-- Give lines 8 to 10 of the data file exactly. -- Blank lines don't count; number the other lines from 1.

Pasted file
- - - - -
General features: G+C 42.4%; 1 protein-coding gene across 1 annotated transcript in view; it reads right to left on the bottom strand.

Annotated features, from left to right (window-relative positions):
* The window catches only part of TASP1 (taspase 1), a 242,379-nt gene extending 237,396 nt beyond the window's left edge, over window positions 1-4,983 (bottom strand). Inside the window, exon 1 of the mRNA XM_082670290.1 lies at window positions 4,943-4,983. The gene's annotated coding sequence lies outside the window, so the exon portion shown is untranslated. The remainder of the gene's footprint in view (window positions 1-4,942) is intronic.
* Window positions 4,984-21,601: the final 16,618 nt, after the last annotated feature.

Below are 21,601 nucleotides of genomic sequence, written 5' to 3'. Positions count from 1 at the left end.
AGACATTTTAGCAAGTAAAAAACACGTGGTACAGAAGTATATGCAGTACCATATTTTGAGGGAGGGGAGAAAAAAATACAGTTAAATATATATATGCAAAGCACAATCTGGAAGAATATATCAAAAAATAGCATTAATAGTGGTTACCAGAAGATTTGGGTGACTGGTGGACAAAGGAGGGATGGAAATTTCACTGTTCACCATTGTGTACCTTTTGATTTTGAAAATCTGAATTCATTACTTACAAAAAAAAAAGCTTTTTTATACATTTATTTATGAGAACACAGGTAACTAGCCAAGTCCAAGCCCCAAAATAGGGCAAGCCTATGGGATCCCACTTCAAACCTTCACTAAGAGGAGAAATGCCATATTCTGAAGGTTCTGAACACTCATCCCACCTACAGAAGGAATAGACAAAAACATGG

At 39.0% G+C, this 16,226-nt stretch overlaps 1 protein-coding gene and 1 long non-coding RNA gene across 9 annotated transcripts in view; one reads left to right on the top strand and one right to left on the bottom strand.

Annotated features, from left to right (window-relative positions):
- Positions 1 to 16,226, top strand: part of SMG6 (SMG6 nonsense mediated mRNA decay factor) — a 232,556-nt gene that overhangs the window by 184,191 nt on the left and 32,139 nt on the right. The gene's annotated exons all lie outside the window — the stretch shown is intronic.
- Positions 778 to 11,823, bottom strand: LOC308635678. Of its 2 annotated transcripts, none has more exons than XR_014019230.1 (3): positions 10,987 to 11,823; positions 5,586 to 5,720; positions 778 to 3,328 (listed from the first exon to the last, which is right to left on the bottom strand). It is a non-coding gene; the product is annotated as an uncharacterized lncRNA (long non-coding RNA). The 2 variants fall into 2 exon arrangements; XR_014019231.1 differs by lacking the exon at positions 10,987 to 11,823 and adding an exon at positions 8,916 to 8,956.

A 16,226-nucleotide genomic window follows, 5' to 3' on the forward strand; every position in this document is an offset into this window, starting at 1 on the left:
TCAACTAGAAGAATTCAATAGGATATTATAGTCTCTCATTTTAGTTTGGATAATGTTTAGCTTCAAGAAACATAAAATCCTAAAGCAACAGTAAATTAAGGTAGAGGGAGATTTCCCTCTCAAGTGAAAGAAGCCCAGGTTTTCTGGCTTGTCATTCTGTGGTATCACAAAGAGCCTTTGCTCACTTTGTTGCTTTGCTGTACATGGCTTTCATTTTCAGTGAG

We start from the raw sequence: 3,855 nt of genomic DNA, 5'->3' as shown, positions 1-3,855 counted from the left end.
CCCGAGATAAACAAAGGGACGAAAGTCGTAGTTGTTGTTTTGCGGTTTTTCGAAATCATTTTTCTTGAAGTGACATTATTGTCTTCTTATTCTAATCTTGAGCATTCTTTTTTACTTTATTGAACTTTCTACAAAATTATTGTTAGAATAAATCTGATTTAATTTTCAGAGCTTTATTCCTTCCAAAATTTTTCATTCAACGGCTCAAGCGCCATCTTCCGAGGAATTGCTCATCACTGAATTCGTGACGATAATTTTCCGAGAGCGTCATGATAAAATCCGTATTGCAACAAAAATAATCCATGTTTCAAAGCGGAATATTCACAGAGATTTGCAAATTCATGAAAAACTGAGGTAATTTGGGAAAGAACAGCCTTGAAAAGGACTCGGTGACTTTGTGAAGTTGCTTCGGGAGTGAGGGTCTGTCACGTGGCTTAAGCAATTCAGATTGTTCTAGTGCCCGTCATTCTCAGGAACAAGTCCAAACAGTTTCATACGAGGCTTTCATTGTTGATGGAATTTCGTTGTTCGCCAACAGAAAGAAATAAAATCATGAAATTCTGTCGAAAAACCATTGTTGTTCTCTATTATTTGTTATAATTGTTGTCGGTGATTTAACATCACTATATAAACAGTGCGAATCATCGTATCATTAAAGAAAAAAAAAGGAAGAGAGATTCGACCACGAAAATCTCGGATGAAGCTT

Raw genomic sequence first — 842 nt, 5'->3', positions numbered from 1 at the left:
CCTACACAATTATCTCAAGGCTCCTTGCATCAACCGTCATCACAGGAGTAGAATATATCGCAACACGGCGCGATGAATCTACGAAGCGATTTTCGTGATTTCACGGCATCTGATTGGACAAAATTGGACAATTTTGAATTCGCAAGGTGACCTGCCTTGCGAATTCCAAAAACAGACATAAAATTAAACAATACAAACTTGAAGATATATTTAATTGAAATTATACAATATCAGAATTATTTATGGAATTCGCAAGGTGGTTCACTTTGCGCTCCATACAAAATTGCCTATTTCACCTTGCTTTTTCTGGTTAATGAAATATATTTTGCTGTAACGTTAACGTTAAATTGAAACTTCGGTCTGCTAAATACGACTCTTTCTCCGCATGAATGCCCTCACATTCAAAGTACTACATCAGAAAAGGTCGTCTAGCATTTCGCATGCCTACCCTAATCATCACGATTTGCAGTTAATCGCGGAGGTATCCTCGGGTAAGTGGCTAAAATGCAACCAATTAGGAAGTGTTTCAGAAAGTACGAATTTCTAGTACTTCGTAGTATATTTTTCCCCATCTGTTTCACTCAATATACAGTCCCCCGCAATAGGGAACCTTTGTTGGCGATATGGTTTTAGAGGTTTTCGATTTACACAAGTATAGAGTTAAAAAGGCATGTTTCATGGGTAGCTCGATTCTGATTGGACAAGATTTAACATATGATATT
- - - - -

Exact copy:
Annotated features, from left to right (window-relative positions):
- Positions 1 to 16,226, top strand: part of SMG6 (SMG6 nonsense mediated mRNA decay factor) — a 232,556-nt gene that overhangs the window by 184,191 nt on the left and 32,139 nt on the right. The gene's annotated exons all lie outside the window — the stretch shown is intronic.
- Positions 778 to 11,823, bottom strand: LOC308635678. Of its 2 annotated transcripts, none has more exons than XR_014019230.1 (3): positions 10,987 to 11,823; positions 5,586 to 5,720; positions 778 to 3,328 (listed from the first exon to the last, which is right to left on the bottom strand). It is a non-coding gene; the product is annotated as an uncharacterized lncRNA (long non-coding RNA). The 2 variants fall into 2 exon arrangements; XR_014019231.1 differs by lacking the exon at positions 10,987 to 11,823 and adding an exon at positions 8,916 to 8,956.